For the past two centuries, Warren businesses have advertised their products and services in many clever ways. From whistles and wooden nickels to cards and calendars, businesses have searched for new ways to put across their message. The images and the words businesses used help us understand what was considered attractive and what had value to people in the past. By creating a fan, milk cap and/or business card, students have the opportunity to make a historic piece of advertising or create a new one for their own Warren County business.


This copy of a 1922 county fair fan is a good example of an advertising give away. We suggest making a miniature version of the original fan.

1. Design a fan advertising an event or business.
2. Transfer the design to poster board cut to size.
3. Glue a craft stick to the fan making it sturdy by applying stick approximately 1/3 of the way to the top.


Before the cardboard carton, glass milk bottles were used by dairies. A cardboard cap was pressed into the top of each bottle. The top was used to advertise the dairy which processed the milk in the container. Students might like to create their own Warren County caps.

1. Make a copy of the sheet of milk caps from Warren County dairies. (Found here.)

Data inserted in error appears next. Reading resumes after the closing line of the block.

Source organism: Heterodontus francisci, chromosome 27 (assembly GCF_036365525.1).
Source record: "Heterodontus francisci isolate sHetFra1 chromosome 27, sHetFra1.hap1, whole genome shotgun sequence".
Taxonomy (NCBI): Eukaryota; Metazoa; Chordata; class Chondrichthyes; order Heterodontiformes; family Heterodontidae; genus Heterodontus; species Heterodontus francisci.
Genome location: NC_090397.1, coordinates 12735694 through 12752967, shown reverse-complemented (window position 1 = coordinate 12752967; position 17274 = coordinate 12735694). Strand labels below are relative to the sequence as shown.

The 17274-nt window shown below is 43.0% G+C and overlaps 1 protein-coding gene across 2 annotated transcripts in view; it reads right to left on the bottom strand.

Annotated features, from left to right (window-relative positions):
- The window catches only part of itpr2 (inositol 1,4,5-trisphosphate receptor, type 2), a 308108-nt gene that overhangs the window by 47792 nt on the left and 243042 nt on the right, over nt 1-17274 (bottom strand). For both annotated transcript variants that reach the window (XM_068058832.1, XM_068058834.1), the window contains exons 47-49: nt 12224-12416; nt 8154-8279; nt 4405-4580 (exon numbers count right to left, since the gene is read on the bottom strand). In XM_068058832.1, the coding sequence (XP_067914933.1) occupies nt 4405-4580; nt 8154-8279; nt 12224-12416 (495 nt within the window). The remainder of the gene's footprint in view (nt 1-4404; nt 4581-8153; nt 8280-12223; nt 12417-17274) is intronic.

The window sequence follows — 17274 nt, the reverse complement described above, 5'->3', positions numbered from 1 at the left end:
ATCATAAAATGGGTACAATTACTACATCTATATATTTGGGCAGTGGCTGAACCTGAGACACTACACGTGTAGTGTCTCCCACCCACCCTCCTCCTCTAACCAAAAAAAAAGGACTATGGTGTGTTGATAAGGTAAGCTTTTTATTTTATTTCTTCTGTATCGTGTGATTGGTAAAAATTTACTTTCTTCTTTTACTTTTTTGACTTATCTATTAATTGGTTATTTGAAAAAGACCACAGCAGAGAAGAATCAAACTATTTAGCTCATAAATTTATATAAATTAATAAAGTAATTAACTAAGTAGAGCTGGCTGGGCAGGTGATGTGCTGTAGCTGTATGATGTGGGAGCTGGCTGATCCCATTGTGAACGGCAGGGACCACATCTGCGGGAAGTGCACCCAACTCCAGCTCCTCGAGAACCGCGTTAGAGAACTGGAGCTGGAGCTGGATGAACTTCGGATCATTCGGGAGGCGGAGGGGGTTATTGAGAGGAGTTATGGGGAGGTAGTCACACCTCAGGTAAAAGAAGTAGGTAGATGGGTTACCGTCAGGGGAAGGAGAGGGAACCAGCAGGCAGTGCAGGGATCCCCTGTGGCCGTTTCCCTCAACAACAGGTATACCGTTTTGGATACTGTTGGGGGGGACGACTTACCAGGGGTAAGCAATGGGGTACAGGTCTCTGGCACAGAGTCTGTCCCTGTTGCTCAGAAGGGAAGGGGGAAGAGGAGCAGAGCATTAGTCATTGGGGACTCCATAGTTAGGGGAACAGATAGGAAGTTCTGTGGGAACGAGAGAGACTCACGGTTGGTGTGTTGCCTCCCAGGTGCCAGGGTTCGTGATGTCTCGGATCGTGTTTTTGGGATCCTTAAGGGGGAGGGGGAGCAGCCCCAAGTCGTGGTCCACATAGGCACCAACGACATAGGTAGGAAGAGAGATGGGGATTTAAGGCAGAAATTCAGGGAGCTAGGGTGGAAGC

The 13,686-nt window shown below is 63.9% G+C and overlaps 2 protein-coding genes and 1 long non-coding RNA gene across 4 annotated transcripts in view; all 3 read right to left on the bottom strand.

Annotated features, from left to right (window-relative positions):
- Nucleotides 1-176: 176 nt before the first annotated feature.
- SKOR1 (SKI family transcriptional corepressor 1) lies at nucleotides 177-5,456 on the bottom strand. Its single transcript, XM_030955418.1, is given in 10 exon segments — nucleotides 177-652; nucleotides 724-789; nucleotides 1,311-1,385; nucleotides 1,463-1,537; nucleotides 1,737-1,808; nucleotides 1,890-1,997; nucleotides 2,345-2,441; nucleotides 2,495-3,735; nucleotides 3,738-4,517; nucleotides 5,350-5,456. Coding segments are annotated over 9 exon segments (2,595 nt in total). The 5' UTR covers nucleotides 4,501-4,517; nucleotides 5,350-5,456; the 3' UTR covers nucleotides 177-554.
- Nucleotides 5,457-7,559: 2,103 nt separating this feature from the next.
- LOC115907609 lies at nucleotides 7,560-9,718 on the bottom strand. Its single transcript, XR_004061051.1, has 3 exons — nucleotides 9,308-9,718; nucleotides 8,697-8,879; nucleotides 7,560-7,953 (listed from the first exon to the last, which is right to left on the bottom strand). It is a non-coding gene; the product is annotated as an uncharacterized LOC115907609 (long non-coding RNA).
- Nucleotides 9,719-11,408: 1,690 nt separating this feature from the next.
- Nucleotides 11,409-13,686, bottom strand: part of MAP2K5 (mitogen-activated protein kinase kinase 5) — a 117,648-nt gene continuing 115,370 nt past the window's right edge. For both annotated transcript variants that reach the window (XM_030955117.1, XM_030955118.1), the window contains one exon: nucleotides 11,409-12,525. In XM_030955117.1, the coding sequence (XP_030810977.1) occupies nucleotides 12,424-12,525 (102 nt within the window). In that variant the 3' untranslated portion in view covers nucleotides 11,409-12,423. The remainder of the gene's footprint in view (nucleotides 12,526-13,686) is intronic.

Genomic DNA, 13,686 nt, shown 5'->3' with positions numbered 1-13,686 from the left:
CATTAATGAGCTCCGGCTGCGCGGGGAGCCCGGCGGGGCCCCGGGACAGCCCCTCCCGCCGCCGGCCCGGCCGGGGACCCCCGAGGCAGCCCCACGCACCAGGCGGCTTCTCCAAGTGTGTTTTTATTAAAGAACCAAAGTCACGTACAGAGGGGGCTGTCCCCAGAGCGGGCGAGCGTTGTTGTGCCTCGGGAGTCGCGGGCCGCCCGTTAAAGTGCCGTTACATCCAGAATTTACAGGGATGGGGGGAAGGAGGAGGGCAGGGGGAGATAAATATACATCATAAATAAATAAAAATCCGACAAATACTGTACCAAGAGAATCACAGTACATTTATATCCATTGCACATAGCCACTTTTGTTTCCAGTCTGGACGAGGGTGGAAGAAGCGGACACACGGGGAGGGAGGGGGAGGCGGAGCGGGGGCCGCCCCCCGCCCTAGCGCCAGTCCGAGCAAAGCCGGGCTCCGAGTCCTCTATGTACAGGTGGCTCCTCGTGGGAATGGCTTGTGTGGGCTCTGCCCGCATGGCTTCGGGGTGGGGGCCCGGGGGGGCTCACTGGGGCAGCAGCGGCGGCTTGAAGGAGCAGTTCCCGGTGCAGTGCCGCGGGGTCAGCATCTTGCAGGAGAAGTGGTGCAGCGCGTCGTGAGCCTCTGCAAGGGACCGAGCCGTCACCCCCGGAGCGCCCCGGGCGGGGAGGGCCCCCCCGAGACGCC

2. Students will cut out the cap, color, and glue it to poster board of the same size.
3. Apply clear contact paper or laminate, if desired.


Advertising cards have long been a popular way of getting one’s message out. Nineteenth century cards tended to be very colorful and many people created card scrapbooks. Students may wish to make cards based on historic Warren County businesses or create their own.

1. Look at these sample advertising cards. Have students create their own businesses or research a Warren County business of the past (old directories are a good resource). Remember cards were colorful and products often had slogans to encourage people to buy.
2. You may want to copy the finished cards and have students create their own card scrapbook filled with their own and their classmates’ businesses.


Courtesy of the Warren County Historical Society